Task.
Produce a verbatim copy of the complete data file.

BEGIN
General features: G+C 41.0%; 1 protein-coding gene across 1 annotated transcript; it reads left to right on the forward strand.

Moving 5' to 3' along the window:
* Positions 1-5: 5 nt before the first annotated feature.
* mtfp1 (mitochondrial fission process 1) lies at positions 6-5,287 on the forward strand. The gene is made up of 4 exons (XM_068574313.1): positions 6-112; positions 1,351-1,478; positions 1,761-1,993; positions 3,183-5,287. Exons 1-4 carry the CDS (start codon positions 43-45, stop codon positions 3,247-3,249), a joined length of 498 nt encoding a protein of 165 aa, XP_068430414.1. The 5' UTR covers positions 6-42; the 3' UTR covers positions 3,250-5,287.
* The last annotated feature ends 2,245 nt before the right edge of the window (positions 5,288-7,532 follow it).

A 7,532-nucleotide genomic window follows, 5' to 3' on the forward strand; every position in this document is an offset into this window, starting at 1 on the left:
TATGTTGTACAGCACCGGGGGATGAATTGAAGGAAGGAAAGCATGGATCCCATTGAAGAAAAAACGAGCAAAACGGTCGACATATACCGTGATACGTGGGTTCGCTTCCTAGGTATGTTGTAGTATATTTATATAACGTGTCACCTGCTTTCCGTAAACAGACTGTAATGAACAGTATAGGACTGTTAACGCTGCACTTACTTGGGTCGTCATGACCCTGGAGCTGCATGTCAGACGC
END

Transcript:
General features: G+C 41.0%; 1 protein-coding gene across 1 annotated transcript; it reads left to right on the forward strand.

Moving 5' to 3' along the window:
* Positions 1-5: 5 nt before the first annotated feature.
* mtfp1 (mitochondrial fission process 1) lies at positions 6-5,287 on the forward strand. The gene is made up of 4 exons (XM_068574313.1): positions 6-112; positions 1,351-1,478; positions 1,761-1,993; positions 3,183-5,287. Exons 1-4 carry the CDS (start codon positions 43-45, stop codon positions 3,247-3,249), a joined length of 498 nt encoding a protein of 165 aa, XP_068430414.1. The 5' UTR covers positions 6-42; the 3' UTR covers positions 3,250-5,287.
* The last annotated feature ends 2,245 nt before the right edge of the window (positions 5,288-7,532 follow it).

A 7,532-nucleotide genomic window follows, 5' to 3' on the forward strand; every position in this document is an offset into this window, starting at 1 on the left:
TATGTTGTACAGCACCGGGGGATGAATTGAAGGAAGGAAAGCATGGATCCCATTGAAGAAAAAACGAGCAAAACGGTCGACATATACCGTGATACGTGGGTTCGCTTCCTAGGTATGTTGTAGTATATTTATATAACGTGTCACCTGCTTTCCGTAAACAGACTGTAATGAACAGTATAGGACTGTTAACGCTGCACTTACTTGGGTCGTCATGACCCTGGAGCTGCATGTCAGACGC